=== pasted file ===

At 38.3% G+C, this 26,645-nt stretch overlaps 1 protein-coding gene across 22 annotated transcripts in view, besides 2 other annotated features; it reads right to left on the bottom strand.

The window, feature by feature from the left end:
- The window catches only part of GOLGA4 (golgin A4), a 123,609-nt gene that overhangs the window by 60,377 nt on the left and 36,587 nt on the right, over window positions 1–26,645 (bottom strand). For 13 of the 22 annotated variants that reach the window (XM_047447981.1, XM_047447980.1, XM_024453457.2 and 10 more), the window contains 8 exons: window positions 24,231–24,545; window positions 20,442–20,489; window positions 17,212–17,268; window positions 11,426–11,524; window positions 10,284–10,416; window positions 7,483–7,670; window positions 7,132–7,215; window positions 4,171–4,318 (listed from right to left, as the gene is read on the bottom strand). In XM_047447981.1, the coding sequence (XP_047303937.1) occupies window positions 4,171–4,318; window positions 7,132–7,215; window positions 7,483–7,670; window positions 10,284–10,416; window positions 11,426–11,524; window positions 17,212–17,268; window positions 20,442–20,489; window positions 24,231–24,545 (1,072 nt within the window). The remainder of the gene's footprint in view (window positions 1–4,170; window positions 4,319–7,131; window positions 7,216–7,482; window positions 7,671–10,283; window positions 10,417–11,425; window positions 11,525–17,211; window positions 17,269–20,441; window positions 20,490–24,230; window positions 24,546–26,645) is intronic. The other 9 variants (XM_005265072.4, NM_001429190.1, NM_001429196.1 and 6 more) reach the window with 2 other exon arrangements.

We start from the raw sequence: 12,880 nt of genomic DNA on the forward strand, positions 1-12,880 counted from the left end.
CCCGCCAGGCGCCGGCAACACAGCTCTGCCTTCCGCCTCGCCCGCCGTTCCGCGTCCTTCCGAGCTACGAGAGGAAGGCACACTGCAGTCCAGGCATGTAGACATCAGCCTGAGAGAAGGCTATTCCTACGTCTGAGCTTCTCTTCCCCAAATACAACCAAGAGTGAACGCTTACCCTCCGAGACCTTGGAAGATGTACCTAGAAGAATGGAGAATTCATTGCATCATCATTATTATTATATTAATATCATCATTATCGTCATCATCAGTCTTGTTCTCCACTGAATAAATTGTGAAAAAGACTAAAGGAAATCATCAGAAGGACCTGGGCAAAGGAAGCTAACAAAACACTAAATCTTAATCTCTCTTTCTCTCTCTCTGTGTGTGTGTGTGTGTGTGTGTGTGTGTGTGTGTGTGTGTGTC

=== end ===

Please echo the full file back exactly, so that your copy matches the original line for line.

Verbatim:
At 38.3% G+C, this 26,645-nt stretch overlaps 1 protein-coding gene across 22 annotated transcripts in view, besides 2 other annotated features; it reads right to left on the bottom strand.

The window, feature by feature from the left end:
- The window catches only part of GOLGA4 (golgin A4), a 123,609-nt gene that overhangs the window by 60,377 nt on the left and 36,587 nt on the right, over window positions 1–26,645 (bottom strand). For 13 of the 22 annotated variants that reach the window (XM_047447981.1, XM_047447980.1, XM_024453457.2 and 10 more), the window contains 8 exons: window positions 24,231–24,545; window positions 20,442–20,489; window positions 17,212–17,268; window positions 11,426–11,524; window positions 10,284–10,416; window positions 7,483–7,670; window positions 7,132–7,215; window positions 4,171–4,318 (listed from right to left, as the gene is read on the bottom strand). In XM_047447981.1, the coding sequence (XP_047303937.1) occupies window positions 4,171–4,318; window positions 7,132–7,215; window positions 7,483–7,670; window positions 10,284–10,416; window positions 11,426–11,524; window positions 17,212–17,268; window positions 20,442–20,489; window positions 24,231–24,545 (1,072 nt within the window). The remainder of the gene's footprint in view (window positions 1–4,170; window positions 4,319–7,131; window positions 7,216–7,482; window positions 7,671–10,283; window positions 10,417–11,425; window positions 11,525–17,211; window positions 17,269–20,441; window positions 20,490–24,230; window positions 24,546–26,645) is intronic. The other 9 variants (XM_005265072.4, NM_001429190.1, NM_001429196.1 and 6 more) reach the window with 2 other exon arrangements.

We start from the raw sequence: 12,880 nt of genomic DNA on the forward strand, positions 1-12,880 counted from the left end.
CCCGCCAGGCGCCGGCAACACAGCTCTGCCTTCCGCCTCGCCCGCCGTTCCGCGTCCTTCCGAGCTACGAGAGGAAGGCACACTGCAGTCCAGGCATGTAGACATCAGCCTGAGAGAAGGCTATTCCTACGTCTGAGCTTCTCTTCCCCAAATACAACCAAGAGTGAACGCTTACCCTCCGAGACCTTGGAAGATGTACCTAGAAGAATGGAGAATTCATTGCATCATCATTATTATTATATTAATATCATCATTATCGTCATCATCAGTCTTGTTCTCCACTGAATAAATTGTGAAAAAGACTAAAGGAAATCATCAGAAGGACCTGGGCAAAGGAAGCTAACAAAACACTAAATCTTAATCTCTCTTTCTCTCTCTCTGTGTGTGTGTGTGTGTGTGTGTGTGTGTGTGTGTGTGTGTGTC